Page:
Directed by Jun-hwan Jeong, starring Shin Ha-Gyun, Baek Yun-Sik and Hwang Jeong-Min.

Oh dear. Korean film 'Save the Green Planet' from second time writer/director Jun-hwan Jeong opens in a promising manner but quickly descends into the kind of madness that will make unprepared mortals want to leave the cinema.

Lee Byeong-gu (Ha-Gyun) is a man on a mission - to (almost) single-handedly save the earth. He is convinced that wealthy industrialist Kang Man-Shi (Yun-Sik) is really an alien, on this planet to spy for the prince of the planet Andromeda as the Andromedans plan to conquer the world. With the help of his ditsy circus artiste girlfriend Sun-I (Jeong-Min), Lee kidnaps Kang - and that's when everything turns from playful to psychotic.

'Save the Green Planet' is an exercise in genre-shifting. While it starts out as an odd comedy, Jeong soon throws elements of sci-fi, drama, serial killer and thriller films into the mix. The cop movie genre is also touched on with a pair of policemen - one older and in disgrace and a younger enthusiastic rookie - on Lee's trail and there's plenty of disturbingly imaginative interrogation techniques as Lee tries to 'persuade' Kang to tell him about the Andromedan plans. It's these, particularly the images of Lee gleefully inflicting pain, and some of the bloody fight scenes that might cause squeamish viewers - or reviewers - to turn away. But not all is lost. Jeong manages to develop Lee's back-story enough to create a genuinely traumatised character who, despite first impressions, is not a total space cadet.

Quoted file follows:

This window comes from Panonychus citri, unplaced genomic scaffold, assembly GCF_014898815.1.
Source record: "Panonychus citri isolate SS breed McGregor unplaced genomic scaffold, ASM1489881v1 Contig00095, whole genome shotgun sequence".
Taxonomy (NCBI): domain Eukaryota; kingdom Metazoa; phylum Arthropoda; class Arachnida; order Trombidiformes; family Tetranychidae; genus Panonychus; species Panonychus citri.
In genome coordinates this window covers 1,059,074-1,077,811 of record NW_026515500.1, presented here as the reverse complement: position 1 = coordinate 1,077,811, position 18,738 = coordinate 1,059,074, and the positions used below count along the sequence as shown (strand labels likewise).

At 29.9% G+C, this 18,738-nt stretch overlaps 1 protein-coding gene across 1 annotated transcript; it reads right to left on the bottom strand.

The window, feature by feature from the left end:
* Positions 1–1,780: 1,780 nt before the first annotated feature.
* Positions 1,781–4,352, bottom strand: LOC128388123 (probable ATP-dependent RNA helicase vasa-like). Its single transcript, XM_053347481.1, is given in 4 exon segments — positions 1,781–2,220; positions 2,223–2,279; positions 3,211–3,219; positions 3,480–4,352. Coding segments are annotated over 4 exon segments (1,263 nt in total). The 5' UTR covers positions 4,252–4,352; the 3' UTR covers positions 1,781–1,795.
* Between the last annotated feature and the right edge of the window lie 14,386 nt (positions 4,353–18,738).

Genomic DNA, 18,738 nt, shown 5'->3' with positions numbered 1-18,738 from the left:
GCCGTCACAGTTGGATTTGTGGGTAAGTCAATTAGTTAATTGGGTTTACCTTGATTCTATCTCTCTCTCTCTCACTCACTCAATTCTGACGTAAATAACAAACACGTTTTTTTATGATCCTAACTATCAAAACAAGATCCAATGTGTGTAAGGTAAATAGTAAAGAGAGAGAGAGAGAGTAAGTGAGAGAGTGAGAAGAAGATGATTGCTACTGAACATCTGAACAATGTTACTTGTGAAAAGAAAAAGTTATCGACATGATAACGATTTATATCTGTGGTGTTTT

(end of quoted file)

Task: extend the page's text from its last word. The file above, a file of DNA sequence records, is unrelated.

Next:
'Save the Green Planet' is a demented romp and, although it did not do so well in Korean cinemas, there's enough directorial flair and creativity here to ensure that it rapidly becomes a cult classic. The faint of heart be warned, though.

Caroline Hennessy